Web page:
Protesters shut down an Upper East Side subway station Saturday afternoon with a dramatic demonstration for Jordan Neely, the Michael Jackson impersonator strangled by another passenger on an (F) train this week, by climbing down from the platform on the train bed. One protester bounced on the protective shroud surrounding the electrified third rail, oblivious to the life-threatening danger beneath his feet.
“DON’T GET ON THE RAIL! DON’T GET ON THE RAIL!” a woman off-camera shouts at the man in a light green shirt emblazoned with the image of Marxist Revolutionary Che Guevara in a harrowing moment caught on video inside the 63rd Street-Lexington Avenue subway station by independent journalist Talia Jane.
“IT’S ELECTRIFIED! THERE’S A TRAIN ON THE TRACKS WHICH MEANS IT’S ELECTRIFIED!” the unseen woman continues.
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The mayhem began when approximately 100 demonstrators chanting “No Justice! No peace!” flooded the Upper East Side subway station after 6:00 pm. Once underground on the station platform, protesters held the doors open to an (F) train, preventing it from leaving the station, according to Jane.
Holy shit. Protestors stopped the F train by holding the doors open and while cops were trying to get them out of the doors, others jumped on the tracks on the opposing side. pic.twitter.com/70x8x2sXws— Talia Jane (@taliaotg) May 6, 2023
During the commotion, Jane’s video shows roughly a dozen protesters jumping down onto the tracks on the opposite side of the platform, waving at their comrades to join them down — two headlights from a (Q) train visible from the dark tunnel in the distance.
The MTA tells Upper East Site that at 6:12 pm, the operator of that (Q) train reported seeing the crowd on the tracks as it was trying to pull into the station with some 450 passengers on board.
At 6:21 pm, crews cut power to the train tracks inside the station, according to the agency, which provided Upper East Site with a timeline of events.
Just before 6:30 pm, the MTA announced the suspension of (Q) train service between 57th Street-Seventh Avenue and 96th Street-Second Avenue and (F) trains between Rockefeller Center and Queens, blaming “people being disruptive” at the UES subway station.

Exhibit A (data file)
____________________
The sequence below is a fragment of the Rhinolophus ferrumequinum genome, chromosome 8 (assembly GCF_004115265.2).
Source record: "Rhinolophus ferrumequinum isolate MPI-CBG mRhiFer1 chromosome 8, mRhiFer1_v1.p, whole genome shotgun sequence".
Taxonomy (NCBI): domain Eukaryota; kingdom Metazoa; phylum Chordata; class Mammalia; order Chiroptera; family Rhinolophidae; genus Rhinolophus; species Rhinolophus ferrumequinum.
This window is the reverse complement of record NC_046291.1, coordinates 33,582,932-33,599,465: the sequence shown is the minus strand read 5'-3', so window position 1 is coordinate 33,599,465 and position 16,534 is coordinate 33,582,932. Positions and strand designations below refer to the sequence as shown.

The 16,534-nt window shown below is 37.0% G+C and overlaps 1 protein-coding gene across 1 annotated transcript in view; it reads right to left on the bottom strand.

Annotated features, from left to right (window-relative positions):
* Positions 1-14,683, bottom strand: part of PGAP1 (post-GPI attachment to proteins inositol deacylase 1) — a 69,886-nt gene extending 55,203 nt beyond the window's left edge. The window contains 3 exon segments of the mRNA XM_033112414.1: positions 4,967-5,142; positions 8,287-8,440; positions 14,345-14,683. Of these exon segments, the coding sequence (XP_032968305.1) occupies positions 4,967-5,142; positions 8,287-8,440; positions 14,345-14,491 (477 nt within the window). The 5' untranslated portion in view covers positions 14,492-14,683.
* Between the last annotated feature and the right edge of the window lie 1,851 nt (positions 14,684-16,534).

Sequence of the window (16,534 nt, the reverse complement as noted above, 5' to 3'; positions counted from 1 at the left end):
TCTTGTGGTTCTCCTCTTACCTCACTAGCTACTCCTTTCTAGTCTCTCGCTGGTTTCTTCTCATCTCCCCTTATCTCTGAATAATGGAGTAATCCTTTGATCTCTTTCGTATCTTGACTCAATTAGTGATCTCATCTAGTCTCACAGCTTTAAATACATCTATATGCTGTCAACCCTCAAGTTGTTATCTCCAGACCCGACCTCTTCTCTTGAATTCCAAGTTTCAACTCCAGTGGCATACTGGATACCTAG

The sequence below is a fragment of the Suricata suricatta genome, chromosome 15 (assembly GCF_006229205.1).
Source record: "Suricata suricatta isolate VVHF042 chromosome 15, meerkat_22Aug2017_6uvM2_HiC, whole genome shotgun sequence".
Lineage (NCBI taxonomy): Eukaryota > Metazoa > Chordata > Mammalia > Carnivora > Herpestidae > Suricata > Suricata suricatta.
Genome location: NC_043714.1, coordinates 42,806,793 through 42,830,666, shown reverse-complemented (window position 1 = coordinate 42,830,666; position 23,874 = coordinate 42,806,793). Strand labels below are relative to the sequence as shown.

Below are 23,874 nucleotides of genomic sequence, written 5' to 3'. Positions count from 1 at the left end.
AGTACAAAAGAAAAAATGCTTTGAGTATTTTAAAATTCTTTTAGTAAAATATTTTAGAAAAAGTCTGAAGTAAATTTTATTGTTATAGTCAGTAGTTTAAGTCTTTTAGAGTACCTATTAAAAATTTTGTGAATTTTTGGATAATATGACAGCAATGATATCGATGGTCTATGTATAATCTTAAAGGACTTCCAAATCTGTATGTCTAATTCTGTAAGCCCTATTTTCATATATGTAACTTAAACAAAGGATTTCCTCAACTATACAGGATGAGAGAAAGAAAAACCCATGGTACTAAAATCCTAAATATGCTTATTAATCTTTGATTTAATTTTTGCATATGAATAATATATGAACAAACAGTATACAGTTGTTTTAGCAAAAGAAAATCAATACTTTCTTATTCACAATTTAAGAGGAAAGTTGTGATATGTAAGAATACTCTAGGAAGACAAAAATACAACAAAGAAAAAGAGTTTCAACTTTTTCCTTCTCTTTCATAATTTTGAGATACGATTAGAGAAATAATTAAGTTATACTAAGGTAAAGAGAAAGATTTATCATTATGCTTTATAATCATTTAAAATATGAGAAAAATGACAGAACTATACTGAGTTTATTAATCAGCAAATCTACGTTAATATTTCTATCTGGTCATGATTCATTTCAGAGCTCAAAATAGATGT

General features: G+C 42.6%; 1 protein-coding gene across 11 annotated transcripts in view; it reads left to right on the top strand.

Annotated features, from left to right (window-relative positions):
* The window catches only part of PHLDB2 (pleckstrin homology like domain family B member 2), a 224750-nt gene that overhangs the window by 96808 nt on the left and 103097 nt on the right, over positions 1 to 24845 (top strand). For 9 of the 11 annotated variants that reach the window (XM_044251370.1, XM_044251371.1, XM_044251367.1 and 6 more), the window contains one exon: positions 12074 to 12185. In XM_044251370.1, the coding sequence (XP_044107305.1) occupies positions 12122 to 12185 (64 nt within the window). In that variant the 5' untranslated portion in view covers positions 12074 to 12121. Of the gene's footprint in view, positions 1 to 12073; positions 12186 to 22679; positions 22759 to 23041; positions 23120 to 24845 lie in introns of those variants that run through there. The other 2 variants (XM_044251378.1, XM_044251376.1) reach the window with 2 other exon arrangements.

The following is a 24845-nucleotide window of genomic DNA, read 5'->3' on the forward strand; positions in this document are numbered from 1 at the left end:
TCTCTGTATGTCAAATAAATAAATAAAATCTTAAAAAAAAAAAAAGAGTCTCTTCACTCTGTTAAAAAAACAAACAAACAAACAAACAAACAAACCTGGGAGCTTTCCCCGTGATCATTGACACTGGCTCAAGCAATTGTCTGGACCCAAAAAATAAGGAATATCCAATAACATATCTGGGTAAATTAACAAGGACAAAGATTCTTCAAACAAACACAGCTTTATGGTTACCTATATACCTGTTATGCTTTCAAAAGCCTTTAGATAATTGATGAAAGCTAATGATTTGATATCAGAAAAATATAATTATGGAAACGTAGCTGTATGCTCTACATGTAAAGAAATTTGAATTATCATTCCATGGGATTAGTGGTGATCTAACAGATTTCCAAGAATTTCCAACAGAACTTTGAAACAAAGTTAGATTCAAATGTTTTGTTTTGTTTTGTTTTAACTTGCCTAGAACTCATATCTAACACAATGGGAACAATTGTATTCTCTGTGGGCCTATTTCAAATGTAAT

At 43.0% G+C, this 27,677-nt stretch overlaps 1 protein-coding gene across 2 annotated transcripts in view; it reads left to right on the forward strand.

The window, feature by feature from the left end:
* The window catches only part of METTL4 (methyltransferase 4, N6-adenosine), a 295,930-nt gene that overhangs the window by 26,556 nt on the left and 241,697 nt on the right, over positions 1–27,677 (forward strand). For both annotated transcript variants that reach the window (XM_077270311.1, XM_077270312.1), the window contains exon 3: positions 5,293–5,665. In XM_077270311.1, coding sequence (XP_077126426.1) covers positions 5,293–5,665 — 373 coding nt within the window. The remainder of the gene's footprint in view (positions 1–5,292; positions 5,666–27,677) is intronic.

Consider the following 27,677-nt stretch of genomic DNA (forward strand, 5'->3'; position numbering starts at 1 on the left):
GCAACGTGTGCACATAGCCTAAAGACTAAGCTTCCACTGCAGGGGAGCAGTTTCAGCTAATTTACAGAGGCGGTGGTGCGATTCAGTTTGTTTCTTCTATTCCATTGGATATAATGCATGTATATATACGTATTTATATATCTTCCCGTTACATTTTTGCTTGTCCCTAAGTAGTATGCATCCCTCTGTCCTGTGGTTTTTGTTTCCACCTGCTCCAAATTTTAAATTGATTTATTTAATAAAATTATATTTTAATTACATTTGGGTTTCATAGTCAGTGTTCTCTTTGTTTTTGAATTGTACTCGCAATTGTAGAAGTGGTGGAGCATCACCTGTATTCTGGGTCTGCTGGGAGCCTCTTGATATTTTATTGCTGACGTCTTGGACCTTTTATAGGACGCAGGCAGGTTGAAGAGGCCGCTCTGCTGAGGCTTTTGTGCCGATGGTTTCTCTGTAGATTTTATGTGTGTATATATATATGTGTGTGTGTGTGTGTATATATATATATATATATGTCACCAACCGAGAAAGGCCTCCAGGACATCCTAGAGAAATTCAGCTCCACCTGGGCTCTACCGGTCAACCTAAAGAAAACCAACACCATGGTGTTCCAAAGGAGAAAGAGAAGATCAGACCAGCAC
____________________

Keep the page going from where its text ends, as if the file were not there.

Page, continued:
Jane, known for her on-the-ground coverage of social justice movements and extremism in New York City, reports that cops arrested six people while clearing dozens of demonstrators from the tracks, with several more cuffed above ground. The NYPD could not immediately provide a total number of arrests.
Subway service wouldn’t resume until just before 7:00 pm when police finally removed everyone from the dangerous location.
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“Jumping on tracks is dangerous, reckless and can be life-threatening,” said NYC Transit President Richard Davey in response to an inquiry from Upper East Site.
“While peaceful protest has always been part of the American fabric, endangering transit workers and other responders, while also delaying New Yorkers just trying to get where they need to go, by deliberately risking contact with an electrified third rail, is unacceptable,” Davey added.
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the Che shirt says it all.
He had over 40 arrests (should have been in jail). Was homeless and had mental problems (his family comes out now after he’s killed because they smell money from a lawsuit). Where are the cops on the train? The man who tried to stop him from hurting more people was/is a Marine and this is how they’re trained. I’m sorry the guy was killed, but it was accidental and I’m sure he didn’t get on the train saying I’m going to kill somebody today.
The NYT Roxane Gay had an article that expressed disdain at subway riders feeling “uncomfortable” over this type of erratic, hostile behavior. I was extremely heartened to see that in the comments section, the overwhelming majority (2000-4000 to 8) of people seemed to disagree with her and were in support of the vigilante, while acknowledging the overall terrible situation.
I think the vast majority of New Yorkers would have felt threatened and afraid of the situation.